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Smoking is associated with an increased risk of dementia: a meta-analysis of prospective cohort studies with investigation of potential effect modifiers.
PLoS One 2015; 10(3):e0118333Plos

Abstract

BACKGROUND

Previous studies showed inconsistent results on the association of smoking with all-cause dementia and vascular dementia (VaD), and are limited by inclusion of a small number of studies and unexplained heterogeneity. Our review aimed to assess the risk of all-cause dementia, Alzheimer's disease (AD) and VaD associated with smoking, and to identify potential effect modifiers.

METHODS AND FINDINGS

The PubMed, Embase, Cochrane Library and Psychinfo databases were searched to identify studies that provided risk estimates on smoking and incidence of dementia. A random-effects model was used to yield pooled results. Thirty-seven studies were included. Compared with never smokers, current smokers showed an increased risk of all-cause dementia (risk ratio (RR) 1.30, 95% confidence interval (CI) 1.18-1.45), AD (RR 1.40, 95% CI 1.13-1.73) and VaD (RR 1.38, 95% CI 1.15-1.66). For all-cause dementia, the risk increased by 34% for every 20 cigarettes per day (RR 1.34, 95% CI 1.25-1.43). Former smokers did not show an increased risk of all-cause dementia (RR 1.01, 95% CI 0.96-1.06), AD (RR 1.04, 95% CI 0.96-1.13) and VaD (RR 0.97, 95% CI 0.83-1.13). Subgroup analyses indicated that (1) the significantly increased risk of AD from current smoking was seen only in apolipoprotein E ε4 noncarriers; (2) current smokers aged 65 to 75 years at baseline showed increased risk of all-cause dementia and AD compared to those aged over 75 or under 65 years; and (3) sex, race, study location and diagnostic criteria difference in risk of dementia was not found.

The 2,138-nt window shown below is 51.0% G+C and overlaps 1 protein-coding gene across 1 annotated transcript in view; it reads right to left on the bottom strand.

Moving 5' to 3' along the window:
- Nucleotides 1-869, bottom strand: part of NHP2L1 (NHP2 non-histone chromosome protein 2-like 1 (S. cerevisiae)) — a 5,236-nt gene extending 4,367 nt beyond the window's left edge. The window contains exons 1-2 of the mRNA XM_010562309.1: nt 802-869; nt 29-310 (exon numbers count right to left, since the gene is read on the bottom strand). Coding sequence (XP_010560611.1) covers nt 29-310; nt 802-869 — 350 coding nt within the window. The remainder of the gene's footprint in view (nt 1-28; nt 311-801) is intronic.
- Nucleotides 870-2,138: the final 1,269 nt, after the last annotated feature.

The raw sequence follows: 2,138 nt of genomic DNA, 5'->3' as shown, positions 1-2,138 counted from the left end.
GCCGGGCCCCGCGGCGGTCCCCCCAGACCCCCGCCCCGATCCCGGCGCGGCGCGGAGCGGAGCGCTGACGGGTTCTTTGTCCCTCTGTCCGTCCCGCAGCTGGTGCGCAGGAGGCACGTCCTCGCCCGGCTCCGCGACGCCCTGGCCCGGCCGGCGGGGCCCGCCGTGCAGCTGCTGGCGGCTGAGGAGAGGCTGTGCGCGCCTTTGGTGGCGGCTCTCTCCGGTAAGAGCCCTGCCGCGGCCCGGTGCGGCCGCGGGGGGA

CONCLUSIONS

Smokers show an increased risk of dementia, and smoking cessation decreases the risk to that of never smokers. The increased risk of AD from smoking is more pronounced in apolipoprotein E ε4 noncarriers. Survival bias and competing risk reduce the risk of dementia from smoking at extreme age.

Authors+Show Affiliations